The paper, he said, had started off with a focus on Coptic and Church affairs. During the late 1970s and up to 2013, Copts suffered from waves of fanaticism and discrimination, and Watani reported on that while at the same time stressing that these were traits and actions not supported by the majority of Egyptians so will not go on interminably. Today this has been realised; discrimination is a thing of the past.
Watani has diversified its platforms by publishing its English and French-language pages, also Watani Braille which was issued in 2005 – 2010. Mr Sidhom said that this year 2023, he marks 35 years with Watani, and a new generation takes the reins, leading the paper into the digital age through its website and social media platforms.
The other awardee was Laura Michael who offers invaluable guidance and advice to Coptic families in the US through her blog Coptic Dad and Mom which describes its mission as “Learning to trust God and serve others in the lands of immigration, working to help fill the gaps between our Coptic faith and our Western culture through free resources, books, kits, and much more.”
Lovers of Coptic Heritage
On 20 October 2023, the Coptic Heritage Lovers Society (CHLS) marked 25 years on its foundation. In celebration, it held an event at Helwan University’s Faculty of Tourism and Hotel Management in Cairo, which was attended by scholars, university presidents, experts on Coptic heritage, and previous Governor of Fayoum Hazem Attiya who is a renowned promoter of heritage awareness.
Renee Yacoub, Secretary-General of the Society, opened the event by inviting the attendants to observe a moment of silence for the souls of the war victims, stressing that: “We denounce everything that goes against international law and humanitarian norms.”
Hossam al-Rifaie, Vice President of Helwan University, expressed happiness at hosting the event, especially given that the Faculty of Tourism was the first in Egypt to offer in 2012 a programme on Egyptian cultural heritage studies.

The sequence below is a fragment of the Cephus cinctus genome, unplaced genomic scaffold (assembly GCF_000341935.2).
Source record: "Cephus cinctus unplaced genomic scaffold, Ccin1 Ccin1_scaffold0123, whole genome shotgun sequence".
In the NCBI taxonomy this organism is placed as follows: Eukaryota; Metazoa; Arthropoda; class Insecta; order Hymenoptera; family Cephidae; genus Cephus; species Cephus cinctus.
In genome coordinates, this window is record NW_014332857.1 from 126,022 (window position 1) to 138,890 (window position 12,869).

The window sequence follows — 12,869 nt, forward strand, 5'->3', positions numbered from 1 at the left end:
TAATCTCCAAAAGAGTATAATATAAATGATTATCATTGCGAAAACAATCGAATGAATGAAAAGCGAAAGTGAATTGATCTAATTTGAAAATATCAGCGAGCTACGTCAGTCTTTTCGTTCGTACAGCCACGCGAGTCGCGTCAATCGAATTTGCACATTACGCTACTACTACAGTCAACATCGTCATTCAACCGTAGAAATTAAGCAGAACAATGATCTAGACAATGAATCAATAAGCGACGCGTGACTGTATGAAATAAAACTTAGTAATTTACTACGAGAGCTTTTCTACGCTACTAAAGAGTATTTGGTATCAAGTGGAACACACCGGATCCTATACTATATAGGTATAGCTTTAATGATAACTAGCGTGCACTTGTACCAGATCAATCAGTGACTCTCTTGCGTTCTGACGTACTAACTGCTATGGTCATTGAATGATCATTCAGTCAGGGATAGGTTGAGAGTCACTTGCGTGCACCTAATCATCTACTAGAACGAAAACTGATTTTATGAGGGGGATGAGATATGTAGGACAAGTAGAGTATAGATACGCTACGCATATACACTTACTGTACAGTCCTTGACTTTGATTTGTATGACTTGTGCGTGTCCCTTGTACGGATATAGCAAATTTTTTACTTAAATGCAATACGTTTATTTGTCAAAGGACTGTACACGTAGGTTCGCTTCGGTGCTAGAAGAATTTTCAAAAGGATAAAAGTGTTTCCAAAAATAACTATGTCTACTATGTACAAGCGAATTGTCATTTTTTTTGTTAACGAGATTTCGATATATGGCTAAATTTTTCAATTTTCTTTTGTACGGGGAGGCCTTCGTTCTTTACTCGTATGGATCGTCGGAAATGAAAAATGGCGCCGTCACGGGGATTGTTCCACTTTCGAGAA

The Society was founded in 1998 with the aim of “spreading awareness of Coptic Heritage as an Egyptian legacy, a ring in that legacy chain intimately linked to the ancient Egyptian and Greco-Roman that preceded and the Islamic that succeeded it”.
Ishaq Agban, Dean of the Institute of Coptic Studies (ICS), relayed to the Society and guests greetings by Pope Tawadros II. He gave a word that centred on Coptic heritage as belonging to all Egyptians, and being an invaluable part of the wider human heritage. He said the ICS was proud of its extended cooperation with the CHLS, and offered its founder and head of its board of directors Samy Mitry the ICS shield.
It was then Mr Mitry’s turn at the dais; he gave a gripping account of the Society’s 25 years of work to preserve and promote Coptic heritage; “Coptic” in the wider sense of the word, meaning “Egyptian”. He gave a brief account of the Society’s activities which mainly focused on organising lectures, seminars, and scholarly conferences; a cultural salon; trips with in-depth guidance to various museums, historical sites and buildings, ancient monasteries and landmarks. Mr Mitry said that the Society also organised trips to interesting places where its members and guests could socialise and get to know one another; also to mark special occasions that closely relate to Egypt’s cultural heritage, such as Egyptian/Coptic New Year, the Coptic Feast of the Epiphany; the holy Muslim month of Ramadan. Last but definitely not least, Mr Mitry cited the Society’s art exhibitions and traditional music concerts which normally drew wide approbation. He also stressed the Society’s close networking with other NGOs and institutions that work on heritage awareness and preservation.